I also wrote on Bryan Reynolds for our overall rankings at the outfielder position. There is so much to be excited about with Reynolds. Before the short COVID season that didn’t go well for Reynolds, he had a very impressive 2019 season. (Brett Cook)
FALLER: TRENT GRISHAM, SAN DIEGO PADRES (AGE: 25, RANK: 32, PREVIOUS RANK: 16)
Whereas Reynolds dominated last season, the same cannot be said for Grisham. This was the first full season for Grisham. You are probably thinking something around the lines of, “Didn’t he play in 59 out of 60 games in 2020?” Yes, but that wasn’t a full season. Sorry!
And what did we do with Grisham in our rankings following that success in a shortened season? We ranked him at 16! Did he live up to that? No. No, he didn’t.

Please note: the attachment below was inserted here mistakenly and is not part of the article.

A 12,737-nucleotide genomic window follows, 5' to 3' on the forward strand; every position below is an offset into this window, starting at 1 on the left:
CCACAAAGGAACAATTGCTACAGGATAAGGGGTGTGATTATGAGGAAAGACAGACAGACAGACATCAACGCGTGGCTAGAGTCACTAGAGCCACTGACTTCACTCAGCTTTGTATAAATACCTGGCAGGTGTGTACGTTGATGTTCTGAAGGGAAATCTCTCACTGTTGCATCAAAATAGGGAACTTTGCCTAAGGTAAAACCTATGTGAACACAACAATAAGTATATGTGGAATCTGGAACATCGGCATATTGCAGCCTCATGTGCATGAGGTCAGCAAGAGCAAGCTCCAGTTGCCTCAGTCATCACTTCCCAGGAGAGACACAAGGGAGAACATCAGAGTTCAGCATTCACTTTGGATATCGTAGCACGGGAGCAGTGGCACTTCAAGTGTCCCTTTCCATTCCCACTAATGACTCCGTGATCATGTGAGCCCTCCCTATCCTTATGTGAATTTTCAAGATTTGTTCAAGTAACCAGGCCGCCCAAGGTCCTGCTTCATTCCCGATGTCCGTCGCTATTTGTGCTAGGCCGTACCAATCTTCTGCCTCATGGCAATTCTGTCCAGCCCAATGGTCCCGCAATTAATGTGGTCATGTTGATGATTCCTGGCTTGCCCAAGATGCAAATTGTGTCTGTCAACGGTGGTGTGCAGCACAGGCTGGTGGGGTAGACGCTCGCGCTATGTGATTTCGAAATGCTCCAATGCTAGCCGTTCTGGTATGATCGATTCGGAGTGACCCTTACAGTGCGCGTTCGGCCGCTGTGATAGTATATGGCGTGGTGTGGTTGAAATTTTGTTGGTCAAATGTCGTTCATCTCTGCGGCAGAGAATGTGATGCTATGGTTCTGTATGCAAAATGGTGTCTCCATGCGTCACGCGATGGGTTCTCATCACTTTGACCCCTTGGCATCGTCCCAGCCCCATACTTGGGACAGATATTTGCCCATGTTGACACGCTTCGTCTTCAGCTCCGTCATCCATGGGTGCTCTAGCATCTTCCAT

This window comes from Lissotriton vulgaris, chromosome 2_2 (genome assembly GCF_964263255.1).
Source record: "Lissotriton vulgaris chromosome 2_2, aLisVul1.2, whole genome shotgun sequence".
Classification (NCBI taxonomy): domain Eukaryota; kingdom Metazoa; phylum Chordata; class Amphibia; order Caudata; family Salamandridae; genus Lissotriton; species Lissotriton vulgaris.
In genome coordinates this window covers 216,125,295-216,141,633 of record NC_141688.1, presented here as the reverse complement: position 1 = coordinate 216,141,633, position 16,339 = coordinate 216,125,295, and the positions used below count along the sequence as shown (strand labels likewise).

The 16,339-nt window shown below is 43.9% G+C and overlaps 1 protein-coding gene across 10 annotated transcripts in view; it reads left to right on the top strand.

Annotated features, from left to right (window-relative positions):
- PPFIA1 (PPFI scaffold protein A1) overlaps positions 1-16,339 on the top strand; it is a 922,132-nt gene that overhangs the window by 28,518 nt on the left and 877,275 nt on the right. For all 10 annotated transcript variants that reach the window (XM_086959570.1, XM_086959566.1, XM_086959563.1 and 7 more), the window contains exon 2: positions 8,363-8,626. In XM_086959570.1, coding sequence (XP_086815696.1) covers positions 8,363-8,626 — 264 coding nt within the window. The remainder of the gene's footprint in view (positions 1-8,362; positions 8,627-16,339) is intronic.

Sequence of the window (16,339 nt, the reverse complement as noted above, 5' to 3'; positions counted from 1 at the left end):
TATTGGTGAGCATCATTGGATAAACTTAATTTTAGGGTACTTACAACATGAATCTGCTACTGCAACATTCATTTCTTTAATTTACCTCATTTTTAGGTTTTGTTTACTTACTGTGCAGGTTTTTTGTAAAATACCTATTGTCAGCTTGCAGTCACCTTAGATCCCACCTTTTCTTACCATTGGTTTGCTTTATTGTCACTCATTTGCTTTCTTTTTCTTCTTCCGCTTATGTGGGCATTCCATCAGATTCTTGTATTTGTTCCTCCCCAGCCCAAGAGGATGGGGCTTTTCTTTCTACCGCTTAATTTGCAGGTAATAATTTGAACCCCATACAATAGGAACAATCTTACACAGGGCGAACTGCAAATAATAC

Let me be clear, though. Grisham wasn’t bad in 2021. He just wasn’t great. In Grisham’s first full length MLB season he didn’t produce among the best of them.
His sabermetrics tell the same story as Grisham declined in all the following areas: average exit velocity, max exit velocity, hard hit percentage, xwOBA, xBA, xSLG, barrel percentage, and walk percentage. I could go on a little further but you get the point.
This is not to say that you should avoid Grisham. Just letting you know the potential risk involved if you view him higher than you should. His ranking in the low 30’s at the outfielder position feels like a safe place to draft him. (Brett Cook)